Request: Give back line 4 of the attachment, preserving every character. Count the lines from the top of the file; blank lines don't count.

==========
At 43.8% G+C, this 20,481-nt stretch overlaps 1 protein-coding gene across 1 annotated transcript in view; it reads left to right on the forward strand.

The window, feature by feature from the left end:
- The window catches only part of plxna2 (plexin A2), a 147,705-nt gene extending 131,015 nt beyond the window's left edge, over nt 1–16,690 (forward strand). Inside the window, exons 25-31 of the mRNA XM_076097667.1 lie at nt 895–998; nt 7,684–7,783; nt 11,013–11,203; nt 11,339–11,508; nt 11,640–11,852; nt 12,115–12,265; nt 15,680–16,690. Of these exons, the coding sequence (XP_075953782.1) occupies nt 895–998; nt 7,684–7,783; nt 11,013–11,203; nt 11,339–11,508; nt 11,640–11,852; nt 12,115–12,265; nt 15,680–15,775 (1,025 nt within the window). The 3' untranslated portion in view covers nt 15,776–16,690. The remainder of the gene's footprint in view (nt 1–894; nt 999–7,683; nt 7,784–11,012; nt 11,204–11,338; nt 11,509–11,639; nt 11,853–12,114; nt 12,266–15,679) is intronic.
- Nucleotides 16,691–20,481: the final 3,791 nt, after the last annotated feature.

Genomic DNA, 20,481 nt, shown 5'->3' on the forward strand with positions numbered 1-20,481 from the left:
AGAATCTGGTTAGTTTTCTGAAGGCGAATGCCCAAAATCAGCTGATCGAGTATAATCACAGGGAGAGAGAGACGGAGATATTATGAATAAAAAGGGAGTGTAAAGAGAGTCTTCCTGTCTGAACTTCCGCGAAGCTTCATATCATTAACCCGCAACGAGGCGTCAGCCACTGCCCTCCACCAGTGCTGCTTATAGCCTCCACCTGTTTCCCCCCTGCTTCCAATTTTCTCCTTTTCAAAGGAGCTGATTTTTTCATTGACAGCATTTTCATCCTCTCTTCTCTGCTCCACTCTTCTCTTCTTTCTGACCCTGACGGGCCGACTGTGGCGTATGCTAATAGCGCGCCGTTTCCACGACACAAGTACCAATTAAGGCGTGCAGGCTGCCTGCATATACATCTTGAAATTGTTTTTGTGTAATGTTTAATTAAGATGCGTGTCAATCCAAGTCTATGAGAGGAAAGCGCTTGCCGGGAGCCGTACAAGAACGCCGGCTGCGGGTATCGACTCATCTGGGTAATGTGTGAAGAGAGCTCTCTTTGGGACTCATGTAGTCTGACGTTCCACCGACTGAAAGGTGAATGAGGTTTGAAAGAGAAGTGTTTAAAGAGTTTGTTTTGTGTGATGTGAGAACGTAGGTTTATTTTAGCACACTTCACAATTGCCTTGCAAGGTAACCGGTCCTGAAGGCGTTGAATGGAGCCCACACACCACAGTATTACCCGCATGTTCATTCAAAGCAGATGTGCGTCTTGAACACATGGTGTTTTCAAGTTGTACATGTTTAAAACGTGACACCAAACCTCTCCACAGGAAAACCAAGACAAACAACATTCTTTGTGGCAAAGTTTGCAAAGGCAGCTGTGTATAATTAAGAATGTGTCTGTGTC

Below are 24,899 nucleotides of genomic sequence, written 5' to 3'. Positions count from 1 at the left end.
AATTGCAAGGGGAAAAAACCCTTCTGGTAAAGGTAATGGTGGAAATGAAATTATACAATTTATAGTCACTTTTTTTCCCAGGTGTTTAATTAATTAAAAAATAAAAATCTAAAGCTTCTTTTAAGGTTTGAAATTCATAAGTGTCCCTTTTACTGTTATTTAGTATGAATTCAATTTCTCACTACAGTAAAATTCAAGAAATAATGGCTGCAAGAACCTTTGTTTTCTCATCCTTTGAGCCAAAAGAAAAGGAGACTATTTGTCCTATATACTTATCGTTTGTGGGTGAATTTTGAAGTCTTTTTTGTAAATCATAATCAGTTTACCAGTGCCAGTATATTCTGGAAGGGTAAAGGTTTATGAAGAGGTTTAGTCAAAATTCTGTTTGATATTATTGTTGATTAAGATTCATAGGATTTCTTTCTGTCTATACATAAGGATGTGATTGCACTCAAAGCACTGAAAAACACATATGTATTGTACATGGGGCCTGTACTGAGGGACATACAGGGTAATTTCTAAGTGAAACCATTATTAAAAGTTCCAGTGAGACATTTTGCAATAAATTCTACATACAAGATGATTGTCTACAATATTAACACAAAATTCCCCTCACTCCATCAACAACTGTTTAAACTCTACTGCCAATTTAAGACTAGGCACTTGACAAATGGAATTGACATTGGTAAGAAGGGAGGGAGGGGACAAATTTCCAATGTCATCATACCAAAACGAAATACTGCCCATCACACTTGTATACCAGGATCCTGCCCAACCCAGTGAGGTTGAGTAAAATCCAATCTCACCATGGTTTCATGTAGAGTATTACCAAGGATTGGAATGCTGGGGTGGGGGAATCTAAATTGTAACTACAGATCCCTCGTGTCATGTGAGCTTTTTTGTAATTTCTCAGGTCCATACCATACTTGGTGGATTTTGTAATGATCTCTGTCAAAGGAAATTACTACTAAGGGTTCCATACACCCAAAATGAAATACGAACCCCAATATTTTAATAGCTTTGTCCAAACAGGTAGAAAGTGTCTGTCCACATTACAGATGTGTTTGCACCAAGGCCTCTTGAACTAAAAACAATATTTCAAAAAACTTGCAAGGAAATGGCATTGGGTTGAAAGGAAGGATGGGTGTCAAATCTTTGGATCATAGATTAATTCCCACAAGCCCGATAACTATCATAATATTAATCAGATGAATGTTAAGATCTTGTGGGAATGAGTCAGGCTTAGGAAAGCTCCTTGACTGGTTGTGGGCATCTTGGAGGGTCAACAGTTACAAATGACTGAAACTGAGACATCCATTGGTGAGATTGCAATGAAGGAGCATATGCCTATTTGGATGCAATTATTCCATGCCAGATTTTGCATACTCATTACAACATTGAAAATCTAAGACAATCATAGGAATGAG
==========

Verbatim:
- Nucleotides 16,691–20,481: the final 3,791 nt, after the last annotated feature.